Religious News From Around the Web September 13, 2021

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Religious Artisans Find Inspiration in Faith
From stained-glass to calligraphy, art has always contributed to religious traditions. Forbidden images, illuminated manuscripts and even maps testify to the creativity humans bring to the project of making the transcendent tangible. Artists make meaning manifest visually, tactically and aurally. These five artisans leave the world more beautiful than they found it.

The Religious Freedom Impacts of Texas’ Abortion Law

By LoneStarMike (Own work) [CC BY 3.0],
via Wikimedia Commons

The Supreme Court, in a 5-4 decision, let a Texas abortion law stand last week. This law would prohibit abortion after about six weeks of pregnancy, which is when a heartbeat can usually be detected. The Texas legislators who drafted this law fashioned a novel and legally contested system to enforce it.
Pandemic Again Disrupts High Holy Days


ELIAS PUNCH
is licensed under CC BY 2.0

As customary, there will be celebrations and somber reflections as American Jews observe the upcoming High Holy Days — their faith’s most important period. There also will be deep disappointment, as rabbis once again cancel or limit in-person worship due to the persisting COVID-19 pandemic and quick-spreading delta variant. . “I’m crushed emotionally that we’re not able to be in-person,” said Rabbi Judith Siegal, whose Temple Judea in Coral Gables, Florida, will hold only virtual services for the holy days.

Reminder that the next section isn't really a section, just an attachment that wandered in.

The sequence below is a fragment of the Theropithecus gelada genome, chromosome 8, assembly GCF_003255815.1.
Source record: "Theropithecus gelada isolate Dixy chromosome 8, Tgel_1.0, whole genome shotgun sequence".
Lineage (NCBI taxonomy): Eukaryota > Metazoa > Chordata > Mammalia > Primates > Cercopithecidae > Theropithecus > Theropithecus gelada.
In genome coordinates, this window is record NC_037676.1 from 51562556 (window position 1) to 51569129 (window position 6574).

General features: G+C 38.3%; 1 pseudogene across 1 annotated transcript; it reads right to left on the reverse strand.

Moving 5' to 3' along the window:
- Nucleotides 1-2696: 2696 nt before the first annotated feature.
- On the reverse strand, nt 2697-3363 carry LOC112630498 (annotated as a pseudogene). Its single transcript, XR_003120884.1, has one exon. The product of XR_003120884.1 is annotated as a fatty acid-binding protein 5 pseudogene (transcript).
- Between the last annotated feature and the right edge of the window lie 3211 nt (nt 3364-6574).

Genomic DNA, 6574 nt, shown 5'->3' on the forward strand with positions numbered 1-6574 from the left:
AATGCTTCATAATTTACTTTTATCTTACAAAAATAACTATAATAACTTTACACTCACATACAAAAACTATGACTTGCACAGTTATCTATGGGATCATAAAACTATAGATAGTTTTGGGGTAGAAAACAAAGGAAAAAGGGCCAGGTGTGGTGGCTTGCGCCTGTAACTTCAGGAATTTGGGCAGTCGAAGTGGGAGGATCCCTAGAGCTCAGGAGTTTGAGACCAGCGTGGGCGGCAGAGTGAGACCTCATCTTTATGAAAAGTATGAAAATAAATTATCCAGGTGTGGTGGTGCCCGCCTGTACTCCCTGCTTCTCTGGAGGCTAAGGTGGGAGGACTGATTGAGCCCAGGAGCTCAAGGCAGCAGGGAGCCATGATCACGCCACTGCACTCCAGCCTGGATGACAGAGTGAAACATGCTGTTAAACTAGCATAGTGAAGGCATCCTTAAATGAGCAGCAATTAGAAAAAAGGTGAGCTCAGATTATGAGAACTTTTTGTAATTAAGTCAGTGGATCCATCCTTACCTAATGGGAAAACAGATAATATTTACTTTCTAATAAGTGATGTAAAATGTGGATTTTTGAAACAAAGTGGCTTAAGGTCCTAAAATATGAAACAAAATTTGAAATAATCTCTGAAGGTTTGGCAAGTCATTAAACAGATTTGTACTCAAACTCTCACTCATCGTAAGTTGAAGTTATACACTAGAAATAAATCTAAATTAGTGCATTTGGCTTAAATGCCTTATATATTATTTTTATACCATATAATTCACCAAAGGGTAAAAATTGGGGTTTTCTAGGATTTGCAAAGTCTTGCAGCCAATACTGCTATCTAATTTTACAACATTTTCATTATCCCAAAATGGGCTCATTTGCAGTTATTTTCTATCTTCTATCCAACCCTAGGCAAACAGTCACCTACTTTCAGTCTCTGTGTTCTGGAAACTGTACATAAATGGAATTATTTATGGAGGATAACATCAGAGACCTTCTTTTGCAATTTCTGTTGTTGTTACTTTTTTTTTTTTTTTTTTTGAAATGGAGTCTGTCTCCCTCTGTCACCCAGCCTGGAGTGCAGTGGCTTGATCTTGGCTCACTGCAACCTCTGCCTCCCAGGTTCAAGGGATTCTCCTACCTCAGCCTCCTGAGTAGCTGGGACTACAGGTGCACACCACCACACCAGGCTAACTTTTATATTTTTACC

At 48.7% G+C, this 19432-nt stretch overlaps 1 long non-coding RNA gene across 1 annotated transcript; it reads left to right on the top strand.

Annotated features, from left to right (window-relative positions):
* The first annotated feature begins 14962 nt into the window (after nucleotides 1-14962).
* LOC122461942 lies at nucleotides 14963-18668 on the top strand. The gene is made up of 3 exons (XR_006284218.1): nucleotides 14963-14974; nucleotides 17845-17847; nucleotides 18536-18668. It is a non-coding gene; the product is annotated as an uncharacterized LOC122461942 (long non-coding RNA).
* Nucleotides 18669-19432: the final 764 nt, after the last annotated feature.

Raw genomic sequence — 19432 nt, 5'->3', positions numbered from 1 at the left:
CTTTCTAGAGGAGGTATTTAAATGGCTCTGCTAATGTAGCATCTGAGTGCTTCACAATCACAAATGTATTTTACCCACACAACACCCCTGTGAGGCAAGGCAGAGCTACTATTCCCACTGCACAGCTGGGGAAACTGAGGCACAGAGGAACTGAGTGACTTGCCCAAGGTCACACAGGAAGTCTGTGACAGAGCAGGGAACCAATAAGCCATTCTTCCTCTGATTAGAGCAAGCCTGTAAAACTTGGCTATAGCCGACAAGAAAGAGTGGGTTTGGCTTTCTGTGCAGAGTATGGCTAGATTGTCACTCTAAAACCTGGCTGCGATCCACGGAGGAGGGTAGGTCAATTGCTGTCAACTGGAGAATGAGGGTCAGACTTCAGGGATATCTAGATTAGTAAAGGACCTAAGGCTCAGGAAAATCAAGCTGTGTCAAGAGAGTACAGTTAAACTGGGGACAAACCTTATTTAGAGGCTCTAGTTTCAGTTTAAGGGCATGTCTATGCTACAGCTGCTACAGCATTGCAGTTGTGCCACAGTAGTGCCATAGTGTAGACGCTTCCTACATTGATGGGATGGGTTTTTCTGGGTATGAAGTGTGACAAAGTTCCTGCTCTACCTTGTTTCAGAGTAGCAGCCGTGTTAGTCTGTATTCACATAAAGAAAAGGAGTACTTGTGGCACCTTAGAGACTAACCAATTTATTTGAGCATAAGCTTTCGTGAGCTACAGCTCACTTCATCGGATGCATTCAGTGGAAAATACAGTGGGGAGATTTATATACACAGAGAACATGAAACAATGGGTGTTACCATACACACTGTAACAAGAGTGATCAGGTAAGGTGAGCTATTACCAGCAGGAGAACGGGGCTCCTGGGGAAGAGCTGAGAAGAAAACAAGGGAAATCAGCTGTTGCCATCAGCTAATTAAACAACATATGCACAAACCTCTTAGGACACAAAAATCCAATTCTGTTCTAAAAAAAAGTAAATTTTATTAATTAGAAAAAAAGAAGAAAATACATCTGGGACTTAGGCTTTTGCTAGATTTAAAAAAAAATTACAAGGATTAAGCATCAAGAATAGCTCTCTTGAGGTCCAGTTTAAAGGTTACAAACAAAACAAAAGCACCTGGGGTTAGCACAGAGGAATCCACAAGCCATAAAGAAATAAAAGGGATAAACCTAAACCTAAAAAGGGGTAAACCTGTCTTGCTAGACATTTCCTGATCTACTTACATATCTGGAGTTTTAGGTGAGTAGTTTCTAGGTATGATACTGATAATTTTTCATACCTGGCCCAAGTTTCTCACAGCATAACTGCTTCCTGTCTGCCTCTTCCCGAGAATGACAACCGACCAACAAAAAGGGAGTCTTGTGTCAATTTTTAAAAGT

Religious Exemptions to Vaccine Mandates?
In March, 56 percent of U.S. adults favored offering religious exemptions to mask mandates. By June, that figure had dropped four percentage points to 52 percent, according to Public Religion Research Institute. In general, Americans are skeptical of those who say vaccine mandates – like the one proposed this month by President Joe Biden for private employers with more than 100 workers – violate religious freedom.

How 911 Changed Religion and Faith
The attacks on the World Trade Center and the Pentagon 20 years ago, changed many Americans’ faith communities and spiritual lives as well as how we see our world and one another. Muslims particularly stood out against the religious landscape as they hadn’t before, as did Sikhs and others whose appearance marks their religious observances. Christians, Jews and people of no faith demanded deeper answers and examined their own and others’ beliefs more deeply.